I yelled "watch out" and ran after it, jumping into the gap between the wheels so I could hit the e-stop switch in the middle. I didn't escape the sharp edge of the magnesium hinge plate.

Turns out a middleweight robot in the arena was on my frequency, an honest oversight by the frequency coordinator. The team queued in front of us was angry for their scare, even after we both apologized. So as Ian commented later, "they were just being wankers."

My first fight was against my friend Peter and his robot, Ronin on Saturday night. Here's what the LBW abrasives looked like after our fight. In the middle of it we switched sides, each running the others robot. I stripped off my T-shirt revealing a Team Sinister shirt, as did Peter revealing a Team Delta one. It was great but casued a dilemma for the judges - who won? Trey Roski, BattleBots co-founder, called it a draw.
On the front of the LBW I bolted a pike of 4130 chromally steel to use as a ramming spike. In the middle of my fight against Ronin I was perfectly lined up and managed to t-bone him at full speed, square in the side.
photo courtesy Peter Abrahamson

photo courtesy Vincent Blood
My next fight was first off Sunday morning against Razer, and I had lost some nuts on the LBW in the fight with Ronin. So at 10PM on Saturday night I drove around trying to find grade 8 fine pitch 1/2" hex nuts. After banging on the door, I convinced an auto parts store manager of the seriousness of my plight and he sold me the $2 in hardware after-hours.

My fight the next morning against Razer was a disaster; I couldn't have possibly been matched against anyone worse. They out drove me and through hydraulic crushing action, penetrated my hydrid armor and took out my entire electrical system. The only thing that survived was my RCE110 4QD controller due to the optoisolators on its inputs.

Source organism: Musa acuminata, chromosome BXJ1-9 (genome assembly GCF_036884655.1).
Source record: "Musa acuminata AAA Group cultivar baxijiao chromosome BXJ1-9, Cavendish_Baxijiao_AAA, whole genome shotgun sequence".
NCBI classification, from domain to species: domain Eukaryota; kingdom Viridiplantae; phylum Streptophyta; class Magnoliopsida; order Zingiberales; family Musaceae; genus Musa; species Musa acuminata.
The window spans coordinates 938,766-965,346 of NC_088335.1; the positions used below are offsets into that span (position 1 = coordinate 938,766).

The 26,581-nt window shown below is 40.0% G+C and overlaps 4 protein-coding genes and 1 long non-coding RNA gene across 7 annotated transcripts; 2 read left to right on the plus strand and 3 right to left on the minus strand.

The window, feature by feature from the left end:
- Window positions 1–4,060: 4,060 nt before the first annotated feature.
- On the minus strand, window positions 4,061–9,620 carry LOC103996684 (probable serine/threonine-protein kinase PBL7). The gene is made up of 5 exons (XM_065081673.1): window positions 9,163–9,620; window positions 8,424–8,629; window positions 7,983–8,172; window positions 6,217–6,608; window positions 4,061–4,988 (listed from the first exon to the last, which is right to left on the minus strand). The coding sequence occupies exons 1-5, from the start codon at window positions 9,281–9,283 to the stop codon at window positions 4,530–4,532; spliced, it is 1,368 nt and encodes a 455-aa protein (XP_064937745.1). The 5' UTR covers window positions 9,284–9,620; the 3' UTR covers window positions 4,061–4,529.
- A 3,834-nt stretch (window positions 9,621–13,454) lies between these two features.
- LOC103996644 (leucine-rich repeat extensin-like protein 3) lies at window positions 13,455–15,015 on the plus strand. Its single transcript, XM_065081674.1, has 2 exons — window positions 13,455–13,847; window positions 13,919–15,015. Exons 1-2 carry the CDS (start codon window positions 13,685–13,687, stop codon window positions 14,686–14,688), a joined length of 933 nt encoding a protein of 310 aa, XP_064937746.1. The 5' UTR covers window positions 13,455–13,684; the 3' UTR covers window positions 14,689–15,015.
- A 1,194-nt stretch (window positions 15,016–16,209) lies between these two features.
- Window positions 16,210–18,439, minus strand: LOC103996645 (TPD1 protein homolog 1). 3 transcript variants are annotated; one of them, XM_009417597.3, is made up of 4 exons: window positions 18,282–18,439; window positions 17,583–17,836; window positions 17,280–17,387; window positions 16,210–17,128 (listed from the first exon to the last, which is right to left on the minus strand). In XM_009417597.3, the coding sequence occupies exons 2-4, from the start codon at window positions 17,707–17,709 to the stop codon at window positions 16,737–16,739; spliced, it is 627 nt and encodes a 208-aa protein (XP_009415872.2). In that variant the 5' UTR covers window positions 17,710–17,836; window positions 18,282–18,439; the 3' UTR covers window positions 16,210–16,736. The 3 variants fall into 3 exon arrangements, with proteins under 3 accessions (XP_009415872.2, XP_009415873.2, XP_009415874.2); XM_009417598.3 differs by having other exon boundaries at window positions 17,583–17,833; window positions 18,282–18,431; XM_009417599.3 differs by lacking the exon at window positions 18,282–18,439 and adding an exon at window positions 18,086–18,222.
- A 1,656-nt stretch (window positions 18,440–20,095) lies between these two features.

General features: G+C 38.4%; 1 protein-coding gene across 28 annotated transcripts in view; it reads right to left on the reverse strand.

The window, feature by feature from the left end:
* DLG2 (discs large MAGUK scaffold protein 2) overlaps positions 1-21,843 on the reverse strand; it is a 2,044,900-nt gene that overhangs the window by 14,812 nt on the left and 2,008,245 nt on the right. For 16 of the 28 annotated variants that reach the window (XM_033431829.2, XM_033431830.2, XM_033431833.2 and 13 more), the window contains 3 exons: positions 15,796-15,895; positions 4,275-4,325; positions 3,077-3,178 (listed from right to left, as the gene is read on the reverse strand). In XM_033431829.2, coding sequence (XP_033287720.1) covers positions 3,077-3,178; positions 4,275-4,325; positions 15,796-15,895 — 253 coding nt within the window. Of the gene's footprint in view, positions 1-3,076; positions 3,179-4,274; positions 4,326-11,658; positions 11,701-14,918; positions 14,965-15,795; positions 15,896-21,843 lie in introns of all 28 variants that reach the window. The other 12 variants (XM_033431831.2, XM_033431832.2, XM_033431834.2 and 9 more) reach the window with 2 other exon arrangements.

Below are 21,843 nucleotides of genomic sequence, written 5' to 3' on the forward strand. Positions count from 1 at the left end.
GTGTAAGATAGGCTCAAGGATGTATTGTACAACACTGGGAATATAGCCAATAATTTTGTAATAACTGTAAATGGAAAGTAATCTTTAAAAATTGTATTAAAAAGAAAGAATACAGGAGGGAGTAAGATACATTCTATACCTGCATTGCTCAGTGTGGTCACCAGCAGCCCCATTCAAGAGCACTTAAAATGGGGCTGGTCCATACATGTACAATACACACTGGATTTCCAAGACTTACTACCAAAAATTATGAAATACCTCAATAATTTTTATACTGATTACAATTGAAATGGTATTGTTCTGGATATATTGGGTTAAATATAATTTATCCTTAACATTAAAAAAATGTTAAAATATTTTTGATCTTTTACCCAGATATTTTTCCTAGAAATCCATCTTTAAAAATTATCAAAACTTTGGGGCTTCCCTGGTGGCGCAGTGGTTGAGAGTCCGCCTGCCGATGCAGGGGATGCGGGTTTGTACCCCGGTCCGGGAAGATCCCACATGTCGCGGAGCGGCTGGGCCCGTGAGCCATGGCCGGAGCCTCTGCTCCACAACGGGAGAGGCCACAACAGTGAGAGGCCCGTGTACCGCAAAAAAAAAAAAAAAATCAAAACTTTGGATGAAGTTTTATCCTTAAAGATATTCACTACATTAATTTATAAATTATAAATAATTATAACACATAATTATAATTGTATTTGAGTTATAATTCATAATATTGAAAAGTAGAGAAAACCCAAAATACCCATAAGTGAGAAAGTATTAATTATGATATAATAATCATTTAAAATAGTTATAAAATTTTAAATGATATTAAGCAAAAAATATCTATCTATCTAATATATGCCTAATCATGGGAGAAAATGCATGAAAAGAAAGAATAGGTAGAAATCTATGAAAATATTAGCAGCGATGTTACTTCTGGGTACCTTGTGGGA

My friend Bob Pitzer helped me wheel the "car wreck formerly known as Agrippa" out of the arena on a gurney, where we assessed the damage. While I laughed at the incredible beating my robot took, Bob snapped some pictures. It didn't really sink into me until later when Mark Setrakian walked over, saw the inside of Agrippa and exclaimed "Holy Christ!"

photos courtesy Bob Pitzer
As you will read below, Agrippa did recover to fight one last time. But it took me twelve hard hours of work. During my repair marathon I received invaluable aid from the following fellow competitors, to whom I am quite grateful:
  • Bob Pitzer, who acted as my PR man so I wouldn't have to stop to answer "can you fix it?" questions every five minutes
  • Amy Sun, who kept appearing at exactly the right time with a helping hand, a flashlight or some part that I really needed. (Amy and Curt's robot Kill-o-amp also suffered the bite of Razer)
  • Patrick Campbell, who cruised over just to offer a helping hand, and successfully beat my armor back into shape (Razer also pulled the can opener maneuver on Patrick's robot, FrenZy)
  • Jascha Little, who loaned me a 4QD NCC-series controller to examine (and who's dad wore a necklace of blown HEXFETs. Very cool.)

When Razer's pincer came through my armor it went right into my electronics array, smashing and shorting out everything. If you look at the polycarb guard on my 4QD controller, there is a hole where the steel tip of Razer's beak went right through, brushing the main power connector and shorting out my 60v Nicad pack. What a shot.